Is clotted cream pasterized or un pasterized. I love clotted cream and scones, but am pregnant and you can not have unpasturized food. Have been having whipped cream, but not the same. Please tell me its safe to eat clotted cream
dear connie im delighted to have come across your page today. i live in ireland and cannot get clotted cream which i love as my mum lives in devon and i indulge when i go over for visits. im heading off now to try and make some wish me luck!
I managed to get a half a gallon of unpasteurised milk in the market here in Russia and made some of your clotted cream. It was hardly productive (less than 2/3 cup of the cream)but absolutely smack on delicious in terms of taste and consistency with home baked splits and strawberry jam. To me, Connie, you are the Delia Smith of Cornish cooking
so what type of milk would you recommend that i use? Or could I use heavy cream as well for this?? I have never made clotted cream before (I fell in love with it this Christmas during my trip to York where I had scones with Yorkshire clotted cream at Bettys)
I read regency romance books and became curious about the frequent mention of clotted cream. Would you answer some questions and email me at the above email address? 1st, Is the title Coweth Wheg or Corveth Wheg? 2nd, how does it litterly translate? 3rd, What does "Gans oll an colon vy" mean?
Cori--do you know of any cheese factories in your area? The ones around my home will sell fresh, non-pasturized cream straight from the cooler. It's not publicized, because they're not supposed to sell unpasturized foodstuffs. But if you know to ask, they usually don't give you too much of a problem.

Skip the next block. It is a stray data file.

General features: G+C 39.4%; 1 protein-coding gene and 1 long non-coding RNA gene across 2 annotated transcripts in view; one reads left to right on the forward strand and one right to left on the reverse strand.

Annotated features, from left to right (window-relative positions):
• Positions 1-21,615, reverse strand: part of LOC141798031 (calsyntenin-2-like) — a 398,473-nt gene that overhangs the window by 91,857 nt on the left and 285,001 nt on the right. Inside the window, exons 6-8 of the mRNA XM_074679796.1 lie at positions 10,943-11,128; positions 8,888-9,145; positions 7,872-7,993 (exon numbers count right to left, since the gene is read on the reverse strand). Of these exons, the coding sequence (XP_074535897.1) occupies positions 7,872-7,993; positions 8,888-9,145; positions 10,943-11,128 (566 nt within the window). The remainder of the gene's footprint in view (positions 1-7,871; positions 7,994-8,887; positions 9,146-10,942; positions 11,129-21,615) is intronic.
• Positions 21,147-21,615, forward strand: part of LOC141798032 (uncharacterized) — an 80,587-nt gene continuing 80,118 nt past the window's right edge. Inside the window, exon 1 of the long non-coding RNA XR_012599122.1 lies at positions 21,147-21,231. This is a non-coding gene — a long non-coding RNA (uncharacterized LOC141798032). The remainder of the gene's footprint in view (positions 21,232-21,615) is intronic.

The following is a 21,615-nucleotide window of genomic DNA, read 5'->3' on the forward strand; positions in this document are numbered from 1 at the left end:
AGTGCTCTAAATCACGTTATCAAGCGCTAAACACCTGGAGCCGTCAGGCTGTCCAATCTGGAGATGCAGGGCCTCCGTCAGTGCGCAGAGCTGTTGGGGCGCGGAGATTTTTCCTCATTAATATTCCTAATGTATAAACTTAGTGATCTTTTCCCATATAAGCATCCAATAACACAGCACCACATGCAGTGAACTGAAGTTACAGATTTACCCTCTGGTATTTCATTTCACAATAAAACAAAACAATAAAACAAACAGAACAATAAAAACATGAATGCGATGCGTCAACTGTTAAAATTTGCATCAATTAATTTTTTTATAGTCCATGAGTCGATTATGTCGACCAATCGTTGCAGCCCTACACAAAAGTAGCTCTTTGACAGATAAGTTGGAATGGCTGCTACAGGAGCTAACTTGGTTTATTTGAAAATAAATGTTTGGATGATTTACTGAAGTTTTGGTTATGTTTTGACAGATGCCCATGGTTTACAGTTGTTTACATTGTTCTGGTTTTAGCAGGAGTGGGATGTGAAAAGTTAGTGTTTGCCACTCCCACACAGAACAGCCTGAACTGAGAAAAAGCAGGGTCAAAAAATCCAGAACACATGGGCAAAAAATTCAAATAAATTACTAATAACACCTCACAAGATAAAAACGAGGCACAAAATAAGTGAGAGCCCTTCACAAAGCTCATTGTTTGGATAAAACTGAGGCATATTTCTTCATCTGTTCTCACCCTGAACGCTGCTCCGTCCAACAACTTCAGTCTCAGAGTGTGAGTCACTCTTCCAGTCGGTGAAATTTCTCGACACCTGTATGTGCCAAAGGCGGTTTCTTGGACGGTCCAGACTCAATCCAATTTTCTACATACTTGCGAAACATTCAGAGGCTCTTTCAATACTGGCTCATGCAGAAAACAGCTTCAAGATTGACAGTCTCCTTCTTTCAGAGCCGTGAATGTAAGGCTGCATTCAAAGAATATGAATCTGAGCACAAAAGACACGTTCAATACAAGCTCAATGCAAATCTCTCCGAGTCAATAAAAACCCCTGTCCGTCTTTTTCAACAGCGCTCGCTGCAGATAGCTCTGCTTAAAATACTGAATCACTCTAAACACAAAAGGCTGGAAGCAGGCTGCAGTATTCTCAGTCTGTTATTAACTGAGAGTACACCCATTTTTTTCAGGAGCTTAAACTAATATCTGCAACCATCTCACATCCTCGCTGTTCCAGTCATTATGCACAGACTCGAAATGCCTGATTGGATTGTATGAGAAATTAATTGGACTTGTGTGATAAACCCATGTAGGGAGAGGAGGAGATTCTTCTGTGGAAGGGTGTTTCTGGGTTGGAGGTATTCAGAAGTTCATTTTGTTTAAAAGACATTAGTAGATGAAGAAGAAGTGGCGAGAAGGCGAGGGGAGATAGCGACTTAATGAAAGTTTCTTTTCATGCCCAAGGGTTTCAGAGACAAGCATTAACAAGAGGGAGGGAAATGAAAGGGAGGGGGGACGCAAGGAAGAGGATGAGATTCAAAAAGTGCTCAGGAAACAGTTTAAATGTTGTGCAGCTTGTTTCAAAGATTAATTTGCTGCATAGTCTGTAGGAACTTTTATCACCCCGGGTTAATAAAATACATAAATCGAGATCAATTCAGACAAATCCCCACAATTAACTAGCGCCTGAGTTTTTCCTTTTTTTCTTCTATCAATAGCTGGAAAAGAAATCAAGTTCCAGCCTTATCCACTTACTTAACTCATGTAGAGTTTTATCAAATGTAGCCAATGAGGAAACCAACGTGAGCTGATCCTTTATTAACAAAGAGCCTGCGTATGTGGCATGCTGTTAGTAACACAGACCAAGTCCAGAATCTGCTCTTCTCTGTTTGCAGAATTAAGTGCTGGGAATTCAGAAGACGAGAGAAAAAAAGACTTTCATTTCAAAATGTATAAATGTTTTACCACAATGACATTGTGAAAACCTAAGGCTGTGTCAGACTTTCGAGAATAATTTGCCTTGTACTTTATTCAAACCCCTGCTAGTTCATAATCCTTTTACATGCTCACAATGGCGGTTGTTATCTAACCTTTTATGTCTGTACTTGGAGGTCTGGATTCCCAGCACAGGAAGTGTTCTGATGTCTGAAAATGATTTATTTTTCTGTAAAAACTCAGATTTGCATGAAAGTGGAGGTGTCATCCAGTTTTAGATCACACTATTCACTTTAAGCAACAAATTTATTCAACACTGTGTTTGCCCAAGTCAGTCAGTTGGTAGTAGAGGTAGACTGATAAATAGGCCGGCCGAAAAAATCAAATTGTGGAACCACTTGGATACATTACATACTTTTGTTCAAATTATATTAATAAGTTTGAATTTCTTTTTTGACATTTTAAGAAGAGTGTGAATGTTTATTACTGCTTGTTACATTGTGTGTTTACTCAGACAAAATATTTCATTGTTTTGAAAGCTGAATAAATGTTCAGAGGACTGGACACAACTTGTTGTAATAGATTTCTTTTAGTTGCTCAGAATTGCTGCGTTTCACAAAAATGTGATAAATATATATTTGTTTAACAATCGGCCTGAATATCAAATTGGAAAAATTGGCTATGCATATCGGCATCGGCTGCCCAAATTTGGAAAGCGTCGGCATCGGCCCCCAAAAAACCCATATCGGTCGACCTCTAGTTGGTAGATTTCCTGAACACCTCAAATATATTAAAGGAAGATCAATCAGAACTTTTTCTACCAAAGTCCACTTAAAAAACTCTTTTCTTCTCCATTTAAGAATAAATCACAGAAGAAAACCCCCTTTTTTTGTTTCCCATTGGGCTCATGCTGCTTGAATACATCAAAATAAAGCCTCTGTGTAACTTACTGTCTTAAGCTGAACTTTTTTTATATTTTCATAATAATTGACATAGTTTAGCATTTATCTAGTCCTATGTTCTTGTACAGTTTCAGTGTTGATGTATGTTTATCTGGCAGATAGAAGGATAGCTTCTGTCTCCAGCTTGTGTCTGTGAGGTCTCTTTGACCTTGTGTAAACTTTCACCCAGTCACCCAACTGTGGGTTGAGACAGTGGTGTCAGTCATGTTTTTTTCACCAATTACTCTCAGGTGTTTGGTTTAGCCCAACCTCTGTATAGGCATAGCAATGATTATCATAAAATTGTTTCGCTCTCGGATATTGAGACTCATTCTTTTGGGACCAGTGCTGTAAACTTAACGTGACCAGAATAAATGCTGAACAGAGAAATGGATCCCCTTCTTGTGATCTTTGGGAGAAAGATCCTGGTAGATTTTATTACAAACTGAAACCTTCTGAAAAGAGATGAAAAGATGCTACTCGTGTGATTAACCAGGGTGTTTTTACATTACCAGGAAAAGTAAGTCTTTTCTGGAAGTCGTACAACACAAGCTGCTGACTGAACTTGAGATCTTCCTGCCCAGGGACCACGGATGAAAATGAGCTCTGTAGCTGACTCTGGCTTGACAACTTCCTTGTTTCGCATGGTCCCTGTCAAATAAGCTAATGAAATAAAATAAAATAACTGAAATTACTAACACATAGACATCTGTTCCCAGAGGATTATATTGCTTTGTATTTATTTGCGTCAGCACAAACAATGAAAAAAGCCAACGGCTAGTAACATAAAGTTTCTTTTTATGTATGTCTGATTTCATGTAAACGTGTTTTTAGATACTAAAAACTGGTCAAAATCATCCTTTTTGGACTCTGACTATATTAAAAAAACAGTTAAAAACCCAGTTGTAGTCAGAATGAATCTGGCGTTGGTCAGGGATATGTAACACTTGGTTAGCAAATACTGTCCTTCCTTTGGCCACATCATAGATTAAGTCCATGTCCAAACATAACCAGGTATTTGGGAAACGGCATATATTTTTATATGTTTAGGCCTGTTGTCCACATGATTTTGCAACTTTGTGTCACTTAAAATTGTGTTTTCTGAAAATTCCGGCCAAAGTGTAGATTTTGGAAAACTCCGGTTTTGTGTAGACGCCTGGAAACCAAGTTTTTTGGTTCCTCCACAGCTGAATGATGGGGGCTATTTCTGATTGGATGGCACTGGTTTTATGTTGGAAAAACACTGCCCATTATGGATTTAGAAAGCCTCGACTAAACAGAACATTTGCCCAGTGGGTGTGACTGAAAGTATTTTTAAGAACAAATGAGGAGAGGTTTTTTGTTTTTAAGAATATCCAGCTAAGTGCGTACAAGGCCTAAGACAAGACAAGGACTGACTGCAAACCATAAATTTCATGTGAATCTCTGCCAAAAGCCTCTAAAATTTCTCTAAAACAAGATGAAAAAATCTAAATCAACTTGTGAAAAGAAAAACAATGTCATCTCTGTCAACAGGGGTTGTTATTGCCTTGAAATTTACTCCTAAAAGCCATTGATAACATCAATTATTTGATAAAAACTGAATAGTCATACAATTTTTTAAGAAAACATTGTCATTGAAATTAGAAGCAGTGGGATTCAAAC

It is very difficult to get good results with most of the lower fat milk available these days.Of course, when I was young, the milk we used to use wasn't pasteurized. I have usually been able to get some clotted cream from modern milk using Channel Island (a high fat milk). It is essential that the milk is left to stand in as shallow a bowl as possible for at least 8 hours.I believe that some farms make clotted cream from cream so it may be worth your while trying the recipe using the 30 per cent fat cream. Let me know how you get on.
I love Cornish Cream Tea - have just come back from a longer stay in Cornwall - fell in love with the county years ago! However, in my part of the world, no clotted cream is available, so I've tried to make my own - unfortunately we only get pasturized milk and pasturized 30%-fat whipping cream here. The pasturization process (or something else they do to it - but it was NO UHT long-last stuff) seems to make the milk more homogeneous and the cream does not rise to the surface any more - it is just cooked, but stays where it is! So this was a bit of a disappointment after I was so glad to have found the recipe here. Do you have any experience with this problem? Is it at all possible to make the clotted cream with pasturized cream or milk? I would love to know! Thanks!